2000 : Is this still what they want?

There have been several mooted attempts to replay the Tiswas format, in various updated forms. As well as the likening of current favourite SM:TV to the 'Was at its heights, the short-lived '90s Saturday morning show Wow served up a version of both the gunge element of 'Was (hardly an innovation by the standards of kids' TV at that time) and the wanton disruption of the running order. More significantly, several TV companies have sought to fully revive the 'brand', drawing parallels with Noel Edmond's abortive post-House Party attempt to ironize Swap Shop (though tellingly, no Tiswas cast and production team members have offered their cooperation with such plans). In the spring of 2000 Carlton TV floated the idea of repeating some of the remaining Tiswas shows to beef up their anaemic late-night schedules, presumably in a re-edited form, on a thirtysomething nostalgia tip, as was the style at the time. Chris Tarrant and Lenny Henry were reportedly less than happy with the idea of the shows being rerun, and the repeats never materialised. John Gorman was recently approached by another company with a view to putting together a new version of Tiswas, but, quite rightly, turned down the idea on the grounds that it was the chemistry of the original personalities that made it work, and that could not now be repeated.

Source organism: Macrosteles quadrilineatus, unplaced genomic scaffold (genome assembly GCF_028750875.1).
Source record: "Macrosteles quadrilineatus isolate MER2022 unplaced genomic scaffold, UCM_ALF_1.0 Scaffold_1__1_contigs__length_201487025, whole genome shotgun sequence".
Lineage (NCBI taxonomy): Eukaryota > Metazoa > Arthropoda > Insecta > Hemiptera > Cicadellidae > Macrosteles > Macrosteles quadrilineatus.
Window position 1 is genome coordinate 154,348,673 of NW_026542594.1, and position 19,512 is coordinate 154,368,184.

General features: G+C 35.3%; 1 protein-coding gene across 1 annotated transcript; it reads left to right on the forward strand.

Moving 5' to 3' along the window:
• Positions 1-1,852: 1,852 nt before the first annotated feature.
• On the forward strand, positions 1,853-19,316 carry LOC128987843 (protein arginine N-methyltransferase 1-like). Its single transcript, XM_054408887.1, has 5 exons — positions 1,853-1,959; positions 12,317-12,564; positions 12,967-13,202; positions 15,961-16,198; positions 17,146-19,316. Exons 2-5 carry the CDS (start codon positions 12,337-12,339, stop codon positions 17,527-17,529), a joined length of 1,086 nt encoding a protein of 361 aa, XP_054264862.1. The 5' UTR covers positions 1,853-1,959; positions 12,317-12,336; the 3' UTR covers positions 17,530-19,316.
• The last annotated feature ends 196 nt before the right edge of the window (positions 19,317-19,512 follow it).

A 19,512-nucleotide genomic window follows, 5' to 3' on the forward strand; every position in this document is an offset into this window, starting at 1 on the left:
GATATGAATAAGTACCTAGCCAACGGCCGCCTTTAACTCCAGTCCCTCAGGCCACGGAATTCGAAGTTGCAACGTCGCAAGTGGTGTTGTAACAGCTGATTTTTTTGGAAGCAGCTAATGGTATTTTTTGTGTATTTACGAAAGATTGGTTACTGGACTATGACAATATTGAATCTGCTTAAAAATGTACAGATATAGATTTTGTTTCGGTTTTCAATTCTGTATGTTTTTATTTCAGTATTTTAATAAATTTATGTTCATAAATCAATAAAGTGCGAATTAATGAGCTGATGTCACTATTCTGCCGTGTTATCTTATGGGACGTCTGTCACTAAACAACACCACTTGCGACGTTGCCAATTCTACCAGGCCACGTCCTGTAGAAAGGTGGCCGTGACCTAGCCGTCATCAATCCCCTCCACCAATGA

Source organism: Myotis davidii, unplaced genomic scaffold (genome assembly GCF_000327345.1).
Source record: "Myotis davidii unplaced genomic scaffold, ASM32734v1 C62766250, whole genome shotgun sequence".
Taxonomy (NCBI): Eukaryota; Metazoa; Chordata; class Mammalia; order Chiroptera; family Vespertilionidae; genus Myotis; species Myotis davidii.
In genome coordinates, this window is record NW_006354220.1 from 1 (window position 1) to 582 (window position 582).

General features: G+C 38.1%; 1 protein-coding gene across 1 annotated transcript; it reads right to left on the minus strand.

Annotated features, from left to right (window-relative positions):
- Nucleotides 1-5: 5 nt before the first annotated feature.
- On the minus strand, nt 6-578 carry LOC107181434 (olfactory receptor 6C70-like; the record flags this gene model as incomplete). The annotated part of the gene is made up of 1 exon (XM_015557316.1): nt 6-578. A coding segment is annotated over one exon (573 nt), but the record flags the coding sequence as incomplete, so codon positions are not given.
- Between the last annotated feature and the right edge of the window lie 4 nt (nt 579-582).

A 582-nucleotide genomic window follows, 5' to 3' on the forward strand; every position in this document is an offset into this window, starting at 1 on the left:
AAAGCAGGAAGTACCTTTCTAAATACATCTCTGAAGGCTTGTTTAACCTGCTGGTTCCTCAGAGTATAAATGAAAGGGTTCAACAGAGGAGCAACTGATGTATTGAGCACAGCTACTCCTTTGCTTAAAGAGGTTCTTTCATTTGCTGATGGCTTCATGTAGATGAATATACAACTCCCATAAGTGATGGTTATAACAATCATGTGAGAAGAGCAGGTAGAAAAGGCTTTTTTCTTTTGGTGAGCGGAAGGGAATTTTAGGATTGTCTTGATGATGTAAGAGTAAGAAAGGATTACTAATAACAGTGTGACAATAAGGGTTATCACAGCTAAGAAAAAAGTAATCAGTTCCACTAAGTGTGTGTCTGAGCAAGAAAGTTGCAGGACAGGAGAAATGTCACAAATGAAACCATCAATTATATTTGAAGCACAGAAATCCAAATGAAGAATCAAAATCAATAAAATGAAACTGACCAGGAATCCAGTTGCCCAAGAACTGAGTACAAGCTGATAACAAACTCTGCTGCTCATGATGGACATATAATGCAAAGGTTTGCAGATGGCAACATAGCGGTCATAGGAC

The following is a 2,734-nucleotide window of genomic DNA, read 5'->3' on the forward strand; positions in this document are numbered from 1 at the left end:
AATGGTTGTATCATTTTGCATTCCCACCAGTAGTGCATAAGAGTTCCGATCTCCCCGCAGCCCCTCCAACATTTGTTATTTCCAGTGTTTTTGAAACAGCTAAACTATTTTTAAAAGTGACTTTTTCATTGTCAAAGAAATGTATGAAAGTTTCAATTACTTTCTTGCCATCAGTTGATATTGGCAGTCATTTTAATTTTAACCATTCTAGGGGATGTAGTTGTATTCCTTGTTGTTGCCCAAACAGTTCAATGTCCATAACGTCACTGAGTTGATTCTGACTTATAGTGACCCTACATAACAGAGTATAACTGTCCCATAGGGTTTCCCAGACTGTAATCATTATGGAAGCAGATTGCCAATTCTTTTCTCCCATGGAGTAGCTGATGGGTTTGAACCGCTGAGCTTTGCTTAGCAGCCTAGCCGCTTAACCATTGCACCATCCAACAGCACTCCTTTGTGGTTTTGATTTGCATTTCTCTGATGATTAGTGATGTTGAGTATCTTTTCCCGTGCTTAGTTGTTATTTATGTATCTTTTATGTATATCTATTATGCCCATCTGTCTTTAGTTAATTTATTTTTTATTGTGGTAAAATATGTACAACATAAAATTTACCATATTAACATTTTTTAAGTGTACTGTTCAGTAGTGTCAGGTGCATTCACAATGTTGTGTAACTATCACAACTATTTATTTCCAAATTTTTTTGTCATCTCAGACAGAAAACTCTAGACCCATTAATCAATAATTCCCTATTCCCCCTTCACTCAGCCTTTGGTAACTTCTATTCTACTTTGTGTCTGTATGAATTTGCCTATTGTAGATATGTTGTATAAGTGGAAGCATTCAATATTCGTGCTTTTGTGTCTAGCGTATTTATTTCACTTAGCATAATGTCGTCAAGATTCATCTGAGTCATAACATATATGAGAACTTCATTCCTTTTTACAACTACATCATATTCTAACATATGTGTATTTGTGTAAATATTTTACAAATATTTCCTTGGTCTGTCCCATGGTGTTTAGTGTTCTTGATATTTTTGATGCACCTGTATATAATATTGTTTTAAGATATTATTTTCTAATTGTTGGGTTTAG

REMEMBER THEM THIS WAY - The 'Was catalogue of misdemeanours.